This weekend sees the Formula One teams, fans and staff arrive in the principality of Monaco for the Grand Prix that everyone looks out for when the schedule first arrives at the start of the season. The Monaco GP isn’t alone in its status however, with plenty of sporting events around the world holding similar levels of grandeur, so we’ve picked the best five that are usually only ever experienced by a lucky few.
Center Court At Wimbledon
Just above the entry to Center Court lies the words of Britain’s official ‘Poet of the Empire’, Rudyard Kipling, saying “If you can meet with triumph and disaster / and you treat those two imposters the same.” Like your mum with the ‘Live, Laugh, Love’ wall-art she has on the living room wall, quotes on walls are classy no matter the environment you’re in, and at Wimbledon, that’s nothing but the start of how classy your experience can get.
The Royal Box is always a popular quick hit for the BBC’s coverage, with esteemed guests joining the likes of Prince William and Kate in the box, while David Beckham sports a new haircut and gets the usual reaction of disbelief on Twitter that he’s 50-something years old. As a fan, you can get the chance to sit amongst the world’s most famous humans and treat yourself to the standard strawberries and cream alongside a glass of Pimms. The sun usually makes a rare outing during the event so with the retractable roof down, there’d be nothing more grand than sitting in Center Court alongside royalty watching the world’s finest tennis players.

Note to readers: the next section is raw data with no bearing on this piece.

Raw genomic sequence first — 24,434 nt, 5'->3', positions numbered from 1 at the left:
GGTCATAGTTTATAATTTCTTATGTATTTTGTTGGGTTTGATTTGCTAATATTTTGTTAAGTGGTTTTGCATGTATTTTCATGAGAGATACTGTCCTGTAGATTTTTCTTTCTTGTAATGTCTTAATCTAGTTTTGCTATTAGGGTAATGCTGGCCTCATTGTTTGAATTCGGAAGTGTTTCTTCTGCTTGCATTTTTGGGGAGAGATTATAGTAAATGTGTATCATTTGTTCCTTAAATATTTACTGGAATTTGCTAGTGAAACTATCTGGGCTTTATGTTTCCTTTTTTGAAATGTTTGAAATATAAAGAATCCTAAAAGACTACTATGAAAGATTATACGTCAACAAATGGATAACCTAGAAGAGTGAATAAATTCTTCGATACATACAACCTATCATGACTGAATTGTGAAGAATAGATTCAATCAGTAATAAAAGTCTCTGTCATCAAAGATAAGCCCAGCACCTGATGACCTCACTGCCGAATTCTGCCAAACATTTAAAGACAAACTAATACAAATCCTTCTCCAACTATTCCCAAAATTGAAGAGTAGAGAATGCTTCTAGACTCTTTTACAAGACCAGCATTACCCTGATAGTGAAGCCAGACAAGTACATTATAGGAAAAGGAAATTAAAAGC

The lack of adverts around the place really hits home how traditions still live on at the All-England Croquet and Lawn Tennis Club, and you might even catch a glimpse of resident eagle Rufus, who sits around the place scaring away any pigeons that threaten to ruin the occasion. Wimbledon also remains one of the very few events where premium ticketing is only available on the day, making the famous queue an event in itself.
If you want to attend, it’s said that tickets are cheapest towards the end of the second week, where the initial excitement of queuing has passed and the big stars are few and far between.
The Masters At Augusta National
Augusta National is a fantastic place to watch golf. Although it may not be the home of golf, it is the only location of a major championship every year as The Masters never leaves the course like the Open, US Open and PGA Championship do every year.
The course is in one of the USA’s ‘Garden Spots’ where the land is so fertile that you could drop any seed into the earth and it would grow. Due to the low number of competitors, you can see the ground staff outnumber the golfers by day three as they cut around bunkers with scissors and tend the greens hourly.
The exclusivity of the Masters is always something that’s talked about by people lucky enough to go. The official broadcast is only allowed to refer to the attending fans as ‘Patrons’, and there are only 40,000 of them during the competition. Demand is so high that another 10,000 pile in on the Monday, Tuesday and Wednesday and the tournament makes thousands in merchandise sales during the practice rounds.
The rules for patrons are strictly enforced as politely as possible. You won’t be slide tackled for running but told that only walking is permitted. Mobile phones are to be turned off and you will be removed from site if you dare bring one out of your pocket to film Bryson DeChambeau trying too hard to not end up in the water. Only golfers, caddies and rules officials are allowed past the rope where usually photographers and sign-bearers are allowed to follow golfers at other venues.
Classy events sometimes break the mold as well, and The Masters is no exception. A beer at Augusta is $3 as a standard, or £2.40 at the current exchange rate. Most food is also around the same price and tickets for this major are around $50 per round, a fee lower than any other major tournament.
The Grand National At Aintree Racecourse